Being the only one consistently writing about sport and politics, Zirin has worn many hats over the years. Some weeks he was an investigative reporter, sometimes a editorialist, and sometimes a media critic. The last of these three is probably the most useful in terms of judging his impact on the larger cultural landscape. It is only by seeing how large the gap ways between Zirin and more mainstream writers in aughts that we can grasp how radical the shift in the industry over the last decade has been, when now the revolutionary has become almost banal. Zirin saw that, despite their larger than average bank accounts, athletes were workers, and as workers were often exploited by their bosses. So like Lipsyte before him, he took up their cause, defending athletes at every turn, but especially when most of the media would be piling on.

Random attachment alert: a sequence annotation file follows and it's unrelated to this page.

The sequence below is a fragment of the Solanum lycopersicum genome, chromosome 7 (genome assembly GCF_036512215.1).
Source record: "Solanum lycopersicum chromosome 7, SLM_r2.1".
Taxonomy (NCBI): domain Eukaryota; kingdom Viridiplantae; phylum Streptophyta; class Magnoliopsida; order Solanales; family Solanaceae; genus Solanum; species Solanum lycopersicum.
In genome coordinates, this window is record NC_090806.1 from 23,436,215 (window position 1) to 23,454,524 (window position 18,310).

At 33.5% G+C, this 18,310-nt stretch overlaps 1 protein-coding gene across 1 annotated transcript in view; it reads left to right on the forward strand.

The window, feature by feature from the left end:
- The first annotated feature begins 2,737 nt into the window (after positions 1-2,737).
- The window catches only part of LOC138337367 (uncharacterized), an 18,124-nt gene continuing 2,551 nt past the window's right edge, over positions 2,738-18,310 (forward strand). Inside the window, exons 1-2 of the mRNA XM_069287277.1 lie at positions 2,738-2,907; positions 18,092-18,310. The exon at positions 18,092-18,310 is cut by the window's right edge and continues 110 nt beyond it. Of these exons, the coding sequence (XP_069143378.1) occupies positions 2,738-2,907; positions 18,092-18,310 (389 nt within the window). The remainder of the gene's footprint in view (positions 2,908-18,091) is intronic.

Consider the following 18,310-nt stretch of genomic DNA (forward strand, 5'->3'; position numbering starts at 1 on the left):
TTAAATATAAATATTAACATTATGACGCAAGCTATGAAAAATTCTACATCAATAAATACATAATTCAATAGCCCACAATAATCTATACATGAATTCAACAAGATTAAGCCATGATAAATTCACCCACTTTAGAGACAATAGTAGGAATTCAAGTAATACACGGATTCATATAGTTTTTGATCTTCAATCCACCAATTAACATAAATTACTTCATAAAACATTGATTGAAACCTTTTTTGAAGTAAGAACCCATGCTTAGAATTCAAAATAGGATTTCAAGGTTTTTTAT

When Michael Vick was indicted for his role in a dog fighting operation, he became the most hated man in America. Michael Ventre at MSNBC called for him to be “suspended for life,” while Michael Wilbon at the Washington Post was even more drastic, writing that he would “like to see Vick locked in a cage with six to eight of those pit bulls and nothing but his hands to use in his own defense.” Zirin, however, pointed out the hypocrisy of how American society celebrates the equally violent sport of football, writing “Let’s turn the magnifying glass on a society that condones so much violence in war, film and sport. […] Let’s ask why some of these fans can decry the treatment of dogs but barely acknowledge the pain of Earl Campbell.” He was the only writer at a national publication to make note of the racial and class issues at play in the response to Vick’s indictment. In future articles, he would often use the pearl clutching about the scandal to criticize the lack of concern over what he saw as more important issues: “Forget about death and dismemberment abroad, we have some dead dogs in Michael Vick’s Bad Newz kennel!” Once Vick finished his sentence, Zirin was again the lone voice saying he should be allowed back in the NFL, pointing out how athletes who committed much worse crimes were allowed to continue playing, mostly because they weren’t as high profile as Vick was. But also Zirin uses the Vick story as a way to talk about the “national disgrace” that is the American prison system. He argued that “the very political forces — and they are bipartisan — that have made the United States the prison capital of the world are at work in the saga of Michael Vick,” and by allowing him to return to his job, the NFL could strike a blow for ex-convicts everywhere by “sending a necessary message that prison does not make you a pariah.” Again, remember this is a sports column.